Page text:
Yet another scandal at the Minnesota Department of Human Services (DHS) has put to rest any lingering doubts about which division within the agency is at the heart of its dysfunction. It's the part of the agency called the Behavioral Health Division, which funds mental health and substance abuse, and yet again its shoddy performance is generating headlines.
Last week, a disturbing Star Tribune story detailed more dismal findings about the agency's handling of public dollars. DHS "violated state law more than 200 times over the past year" when it failed to properly document $52 million in contracts and grant commitments. DHS officials told the newspaper they had "backstops that prevent money from actually going out the door in these situations,'' but this fails to reassure after two accounting scandals earlier this year at the agency.
In late August, DHS revealed that it owes the federal government $48 million after improperly reimbursing substance treatment providers with Medicaid dollars. Minnesotans also learned this year that the agency made $29 million in overpayments for opioid addiction treatment to two tribal nations, an error detailed at length in a report released last week by the legislative auditor.
While the buck ultimately stops with agency leaders, the origins of these high-profile accounting errors appear to be in the agency's Behavioral Health Division. So it was troubling to see that division's mistakes a focus again in last week's Star Tribune story.
"The largest number of violations were reported by the agency's troubled Behavioral Health Division," the story reported. "Altogether, the Behavioral Health Division reported 30% of all violations disclosed to top DHS administrators this year. Its 63 violations involved grants and contracts totaling $16 million, including 27 separate grants for Indian bands."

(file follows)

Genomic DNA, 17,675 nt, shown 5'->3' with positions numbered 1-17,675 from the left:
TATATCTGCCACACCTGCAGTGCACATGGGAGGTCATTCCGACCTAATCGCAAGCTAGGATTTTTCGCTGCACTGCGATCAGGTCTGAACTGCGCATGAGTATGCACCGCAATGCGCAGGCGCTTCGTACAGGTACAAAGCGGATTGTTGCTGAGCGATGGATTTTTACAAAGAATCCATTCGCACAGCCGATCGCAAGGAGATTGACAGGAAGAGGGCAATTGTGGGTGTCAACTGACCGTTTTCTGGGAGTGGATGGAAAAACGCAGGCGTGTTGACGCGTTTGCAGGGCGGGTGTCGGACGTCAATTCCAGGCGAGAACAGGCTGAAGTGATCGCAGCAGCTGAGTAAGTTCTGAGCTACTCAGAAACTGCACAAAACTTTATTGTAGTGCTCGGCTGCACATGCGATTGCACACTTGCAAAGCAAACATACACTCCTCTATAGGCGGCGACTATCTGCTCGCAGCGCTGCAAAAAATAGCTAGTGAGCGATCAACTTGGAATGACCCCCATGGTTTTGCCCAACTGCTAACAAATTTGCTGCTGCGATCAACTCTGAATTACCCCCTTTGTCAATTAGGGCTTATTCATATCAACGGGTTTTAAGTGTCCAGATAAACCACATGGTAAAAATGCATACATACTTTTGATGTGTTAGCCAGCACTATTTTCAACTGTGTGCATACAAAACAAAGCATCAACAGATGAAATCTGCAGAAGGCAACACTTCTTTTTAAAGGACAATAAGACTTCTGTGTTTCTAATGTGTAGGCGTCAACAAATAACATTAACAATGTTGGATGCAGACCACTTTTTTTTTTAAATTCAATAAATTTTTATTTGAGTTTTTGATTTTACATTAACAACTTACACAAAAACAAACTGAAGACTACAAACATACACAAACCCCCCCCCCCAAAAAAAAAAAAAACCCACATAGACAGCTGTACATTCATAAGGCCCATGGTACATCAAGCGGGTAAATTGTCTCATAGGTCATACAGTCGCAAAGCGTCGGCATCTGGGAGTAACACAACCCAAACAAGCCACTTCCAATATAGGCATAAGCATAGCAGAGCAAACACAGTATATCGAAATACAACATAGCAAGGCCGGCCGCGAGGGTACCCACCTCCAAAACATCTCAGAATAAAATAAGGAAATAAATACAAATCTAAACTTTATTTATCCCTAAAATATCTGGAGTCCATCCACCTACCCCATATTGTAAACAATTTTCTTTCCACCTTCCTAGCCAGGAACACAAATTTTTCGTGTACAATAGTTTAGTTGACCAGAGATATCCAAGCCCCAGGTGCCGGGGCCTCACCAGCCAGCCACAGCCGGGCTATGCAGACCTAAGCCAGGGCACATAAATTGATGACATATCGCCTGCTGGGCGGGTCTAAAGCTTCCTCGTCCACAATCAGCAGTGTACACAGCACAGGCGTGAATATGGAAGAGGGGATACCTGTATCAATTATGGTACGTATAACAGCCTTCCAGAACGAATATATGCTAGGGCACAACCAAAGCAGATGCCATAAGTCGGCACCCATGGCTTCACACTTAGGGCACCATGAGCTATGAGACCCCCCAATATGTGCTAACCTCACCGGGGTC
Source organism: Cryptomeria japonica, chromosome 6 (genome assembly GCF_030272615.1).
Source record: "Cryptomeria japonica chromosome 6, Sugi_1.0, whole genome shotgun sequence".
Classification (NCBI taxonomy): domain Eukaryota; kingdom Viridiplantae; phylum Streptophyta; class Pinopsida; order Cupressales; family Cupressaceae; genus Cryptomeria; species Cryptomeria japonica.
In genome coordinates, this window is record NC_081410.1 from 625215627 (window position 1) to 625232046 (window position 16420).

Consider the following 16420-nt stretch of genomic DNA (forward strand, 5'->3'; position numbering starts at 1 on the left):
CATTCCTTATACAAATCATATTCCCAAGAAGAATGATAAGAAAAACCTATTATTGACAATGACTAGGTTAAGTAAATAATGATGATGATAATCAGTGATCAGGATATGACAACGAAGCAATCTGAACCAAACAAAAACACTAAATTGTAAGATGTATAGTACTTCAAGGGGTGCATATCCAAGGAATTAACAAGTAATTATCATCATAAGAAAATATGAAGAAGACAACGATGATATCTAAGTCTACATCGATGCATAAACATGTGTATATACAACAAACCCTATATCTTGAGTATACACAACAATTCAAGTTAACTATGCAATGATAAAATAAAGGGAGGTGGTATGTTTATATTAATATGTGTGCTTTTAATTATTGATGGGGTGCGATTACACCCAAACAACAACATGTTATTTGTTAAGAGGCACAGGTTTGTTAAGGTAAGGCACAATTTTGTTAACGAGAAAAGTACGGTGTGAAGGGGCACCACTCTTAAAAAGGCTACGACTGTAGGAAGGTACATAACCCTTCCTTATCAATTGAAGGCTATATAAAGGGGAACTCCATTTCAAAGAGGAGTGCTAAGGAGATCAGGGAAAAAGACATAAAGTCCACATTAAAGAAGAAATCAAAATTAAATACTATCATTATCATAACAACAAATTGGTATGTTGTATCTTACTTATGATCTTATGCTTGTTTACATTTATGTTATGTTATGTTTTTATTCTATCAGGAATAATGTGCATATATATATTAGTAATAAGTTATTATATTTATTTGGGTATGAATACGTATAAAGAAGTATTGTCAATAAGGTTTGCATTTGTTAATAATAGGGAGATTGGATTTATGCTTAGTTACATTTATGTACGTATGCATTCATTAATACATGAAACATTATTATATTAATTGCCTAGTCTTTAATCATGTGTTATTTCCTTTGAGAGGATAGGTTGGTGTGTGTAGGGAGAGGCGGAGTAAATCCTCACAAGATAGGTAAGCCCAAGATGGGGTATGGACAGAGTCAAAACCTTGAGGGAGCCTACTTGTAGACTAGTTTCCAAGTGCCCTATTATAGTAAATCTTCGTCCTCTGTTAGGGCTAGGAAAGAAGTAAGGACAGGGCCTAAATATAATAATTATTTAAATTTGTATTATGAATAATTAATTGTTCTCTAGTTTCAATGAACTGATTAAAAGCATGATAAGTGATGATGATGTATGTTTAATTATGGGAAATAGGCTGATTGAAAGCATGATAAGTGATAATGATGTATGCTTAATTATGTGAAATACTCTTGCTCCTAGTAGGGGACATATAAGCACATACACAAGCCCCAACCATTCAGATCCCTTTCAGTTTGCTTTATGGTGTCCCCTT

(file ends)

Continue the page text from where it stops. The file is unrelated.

While the Star Tribune story illustrates the role that the news media plays in government accountability, it's troubling that DHS staff apparently did not report these violations to the legislative auditor earlier this year. DHS has a strong new commissioner, Jodi Harpstead, and the Legislature has trained a powerful spotlight on the agency's operations. Errors are no longer going to stay under wraps.
To be fair, the problems within DHS aren't limited to Behavioral Health. But it's the source of the most obvious, pointed and blatant examples of the mismanagement that has gone on for years. Harpstead is launching new accounting and accountability measures agencywide. In an interview Friday, the new commissioner said she is well aware of concerns specific to Behavioral Health. It's also a priority to hire a new assistant commissioner, one with strong management experience, to oversee the division.
Gov. Tim Walz needs to stay focused on agency operations and ensure that improvements are strong enough to remedy the structural and management flaws that allowed problems to fester. Lawmakers also have an important role to play.
Oversight hearings have explored the problems. Now it's time to figure out fixes. A sensible step is commissioning a study of how the sprawling agency could be reorganized. Both time and expertise is critical to ensure this is done right. The Star Tribune story underscored the need to get this process going.